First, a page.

On Tue, Apr 7, 2009 at 21:13, Andrey Repin <anrdaemon_at_freemail.ru> wrote:
> Greetings, Andy Levy!
>>>> We have a single repository which has multiple projects.
>>>> every project has "tags" folders.
>>> And you've indeed noticed that every commit to one of these projects increase
>>> revision number for all of them?
>>> If they are completely separate projects, you better split them and host every
>>> project separately.
>> There really is no need to do that unless every project is required to
>> have its own contiguous set of revision numbers. This is most often
>> done by people/organizations placing too much emphasis on the actual
>> value of the number, instead of using it to refer to a specific point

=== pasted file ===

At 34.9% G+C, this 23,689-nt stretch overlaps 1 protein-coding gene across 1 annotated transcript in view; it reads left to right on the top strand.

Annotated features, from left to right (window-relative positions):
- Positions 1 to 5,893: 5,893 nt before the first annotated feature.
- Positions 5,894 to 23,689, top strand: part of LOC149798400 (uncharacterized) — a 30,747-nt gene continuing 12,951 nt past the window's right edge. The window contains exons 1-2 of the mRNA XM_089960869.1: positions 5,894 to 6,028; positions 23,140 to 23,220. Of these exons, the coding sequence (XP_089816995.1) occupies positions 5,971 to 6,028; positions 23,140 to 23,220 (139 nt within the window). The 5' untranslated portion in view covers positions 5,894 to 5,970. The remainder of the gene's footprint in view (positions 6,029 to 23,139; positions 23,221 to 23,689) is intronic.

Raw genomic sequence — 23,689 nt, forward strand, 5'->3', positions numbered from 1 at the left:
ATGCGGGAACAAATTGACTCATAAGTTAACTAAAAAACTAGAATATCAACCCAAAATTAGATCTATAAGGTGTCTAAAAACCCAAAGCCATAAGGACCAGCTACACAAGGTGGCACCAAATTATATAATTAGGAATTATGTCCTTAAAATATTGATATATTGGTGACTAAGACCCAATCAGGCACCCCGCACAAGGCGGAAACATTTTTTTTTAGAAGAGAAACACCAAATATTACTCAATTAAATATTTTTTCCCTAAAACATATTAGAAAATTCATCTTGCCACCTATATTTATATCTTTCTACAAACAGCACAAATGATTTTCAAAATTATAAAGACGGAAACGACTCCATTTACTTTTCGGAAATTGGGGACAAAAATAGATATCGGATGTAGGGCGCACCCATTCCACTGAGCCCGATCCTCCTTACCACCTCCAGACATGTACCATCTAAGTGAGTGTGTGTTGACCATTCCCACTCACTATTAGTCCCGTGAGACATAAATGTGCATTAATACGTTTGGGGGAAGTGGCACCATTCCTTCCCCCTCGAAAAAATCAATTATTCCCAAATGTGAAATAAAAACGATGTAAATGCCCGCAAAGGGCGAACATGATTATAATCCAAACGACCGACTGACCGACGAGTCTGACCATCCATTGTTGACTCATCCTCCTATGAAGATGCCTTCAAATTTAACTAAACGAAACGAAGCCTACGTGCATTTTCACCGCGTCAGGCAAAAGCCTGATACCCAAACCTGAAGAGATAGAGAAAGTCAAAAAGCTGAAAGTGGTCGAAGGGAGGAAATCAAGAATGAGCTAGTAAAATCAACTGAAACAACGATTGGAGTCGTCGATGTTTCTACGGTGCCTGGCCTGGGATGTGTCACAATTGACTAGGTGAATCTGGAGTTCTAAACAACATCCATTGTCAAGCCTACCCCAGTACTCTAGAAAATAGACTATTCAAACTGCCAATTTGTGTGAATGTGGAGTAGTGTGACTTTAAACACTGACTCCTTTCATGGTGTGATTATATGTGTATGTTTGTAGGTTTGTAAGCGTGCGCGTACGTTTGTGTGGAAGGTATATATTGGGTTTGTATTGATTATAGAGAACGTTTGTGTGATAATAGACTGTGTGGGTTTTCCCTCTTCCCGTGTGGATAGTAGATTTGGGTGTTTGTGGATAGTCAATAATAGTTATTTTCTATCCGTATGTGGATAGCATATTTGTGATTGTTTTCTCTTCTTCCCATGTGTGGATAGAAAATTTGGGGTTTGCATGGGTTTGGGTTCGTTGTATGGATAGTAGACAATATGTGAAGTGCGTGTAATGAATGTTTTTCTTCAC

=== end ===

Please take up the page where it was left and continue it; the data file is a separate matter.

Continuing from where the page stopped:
>> in time.
>> We keep all our code in a single repository and no one has raised an eyebrow.
> I see what you mean.
> I just discovered it myself.
> User a committing file c
> User b committing file d
> User a updating his working copy
> User b removing file d
> User a committing file e referencing d
> Project destroyed.
> I know, it's not a big deal for SVN. I know how to fix it.
> It's not a bugreport. It's just a thing for consideration.
> At the very least, it leading to the moment of frustration.
> Here you have working copy that you just committed to repository, and here you
> update your working copy and it does not work.
> SVN does not notify you that you're likely to run in such situation while
> doing commit from outdated BASE.
Does any other VCS prevent this from happening without locking the
What you illustrate is a team communication deficiency, not a
Subversion deficiency. No software can fix that.
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Received on 2009-04-08 03:33:39 CEST